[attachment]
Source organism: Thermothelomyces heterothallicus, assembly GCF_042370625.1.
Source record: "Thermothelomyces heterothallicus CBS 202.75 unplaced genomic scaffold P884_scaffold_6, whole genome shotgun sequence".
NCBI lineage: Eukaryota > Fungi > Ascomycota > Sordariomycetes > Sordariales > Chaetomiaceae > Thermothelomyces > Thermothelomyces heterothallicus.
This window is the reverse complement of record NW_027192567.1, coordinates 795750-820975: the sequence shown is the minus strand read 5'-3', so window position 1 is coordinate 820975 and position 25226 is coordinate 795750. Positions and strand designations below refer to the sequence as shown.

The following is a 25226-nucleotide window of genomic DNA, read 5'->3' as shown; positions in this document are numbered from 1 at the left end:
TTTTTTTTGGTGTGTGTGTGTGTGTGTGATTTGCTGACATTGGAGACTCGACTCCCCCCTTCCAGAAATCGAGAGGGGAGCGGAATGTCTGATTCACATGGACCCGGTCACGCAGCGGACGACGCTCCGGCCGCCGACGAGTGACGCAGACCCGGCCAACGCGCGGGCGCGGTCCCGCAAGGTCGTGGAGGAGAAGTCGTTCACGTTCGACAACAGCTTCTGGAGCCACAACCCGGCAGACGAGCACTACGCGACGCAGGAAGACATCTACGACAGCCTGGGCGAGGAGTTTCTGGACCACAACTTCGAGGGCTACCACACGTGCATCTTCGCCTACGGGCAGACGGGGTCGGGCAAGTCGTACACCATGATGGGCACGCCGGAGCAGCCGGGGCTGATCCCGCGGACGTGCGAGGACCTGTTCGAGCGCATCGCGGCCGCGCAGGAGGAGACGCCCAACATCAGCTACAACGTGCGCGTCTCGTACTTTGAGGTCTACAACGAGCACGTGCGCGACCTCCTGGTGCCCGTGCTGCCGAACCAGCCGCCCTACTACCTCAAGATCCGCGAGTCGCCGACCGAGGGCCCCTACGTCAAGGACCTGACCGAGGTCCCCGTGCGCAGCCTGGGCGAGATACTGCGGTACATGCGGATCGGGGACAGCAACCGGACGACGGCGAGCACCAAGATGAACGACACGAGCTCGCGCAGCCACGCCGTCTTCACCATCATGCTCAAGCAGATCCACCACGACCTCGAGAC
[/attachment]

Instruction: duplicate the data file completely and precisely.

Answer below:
Source organism: Thermothelomyces heterothallicus, assembly GCF_042370625.1.
Source record: "Thermothelomyces heterothallicus CBS 202.75 unplaced genomic scaffold P884_scaffold_6, whole genome shotgun sequence".
NCBI lineage: Eukaryota > Fungi > Ascomycota > Sordariomycetes > Sordariales > Chaetomiaceae > Thermothelomyces > Thermothelomyces heterothallicus.
This window is the reverse complement of record NW_027192567.1, coordinates 795750-820975: the sequence shown is the minus strand read 5'-3', so window position 1 is coordinate 820975 and position 25226 is coordinate 795750. Positions and strand designations below refer to the sequence as shown.

The following is a 25226-nucleotide window of genomic DNA, read 5'->3' as shown; positions in this document are numbered from 1 at the left end:
TTTTTTTTGGTGTGTGTGTGTGTGTGTGATTTGCTGACATTGGAGACTCGACTCCCCCCTTCCAGAAATCGAGAGGGGAGCGGAATGTCTGATTCACATGGACCCGGTCACGCAGCGGACGACGCTCCGGCCGCCGACGAGTGACGCAGACCCGGCCAACGCGCGGGCGCGGTCCCGCAAGGTCGTGGAGGAGAAGTCGTTCACGTTCGACAACAGCTTCTGGAGCCACAACCCGGCAGACGAGCACTACGCGACGCAGGAAGACATCTACGACAGCCTGGGCGAGGAGTTTCTGGACCACAACTTCGAGGGCTACCACACGTGCATCTTCGCCTACGGGCAGACGGGGTCGGGCAAGTCGTACACCATGATGGGCACGCCGGAGCAGCCGGGGCTGATCCCGCGGACGTGCGAGGACCTGTTCGAGCGCATCGCGGCCGCGCAGGAGGAGACGCCCAACATCAGCTACAACGTGCGCGTCTCGTACTTTGAGGTCTACAACGAGCACGTGCGCGACCTCCTGGTGCCCGTGCTGCCGAACCAGCCGCCCTACTACCTCAAGATCCGCGAGTCGCCGACCGAGGGCCCCTACGTCAAGGACCTGACCGAGGTCCCCGTGCGCAGCCTGGGCGAGATACTGCGGTACATGCGGATCGGGGACAGCAACCGGACGACGGCGAGCACCAAGATGAACGACACGAGCTCGCGCAGCCACGCCGTCTTCACCATCATGCTCAAGCAGATCCACCACGACCTCGAGAC